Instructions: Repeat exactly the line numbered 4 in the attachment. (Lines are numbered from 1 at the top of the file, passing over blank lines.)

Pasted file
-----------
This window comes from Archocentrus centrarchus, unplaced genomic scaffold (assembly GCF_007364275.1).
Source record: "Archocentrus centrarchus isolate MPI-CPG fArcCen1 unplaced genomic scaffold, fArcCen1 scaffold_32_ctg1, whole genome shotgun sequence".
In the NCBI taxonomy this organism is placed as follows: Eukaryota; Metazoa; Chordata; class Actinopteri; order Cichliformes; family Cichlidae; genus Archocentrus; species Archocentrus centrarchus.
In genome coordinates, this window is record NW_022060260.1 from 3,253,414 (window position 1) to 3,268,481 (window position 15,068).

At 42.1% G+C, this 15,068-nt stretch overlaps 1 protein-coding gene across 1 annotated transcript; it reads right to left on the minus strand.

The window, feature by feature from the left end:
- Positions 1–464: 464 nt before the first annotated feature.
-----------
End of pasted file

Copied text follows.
In genome coordinates, this window is record NW_022060260.1 from 3,253,414 (window position 1) to 3,268,481 (window position 15,068).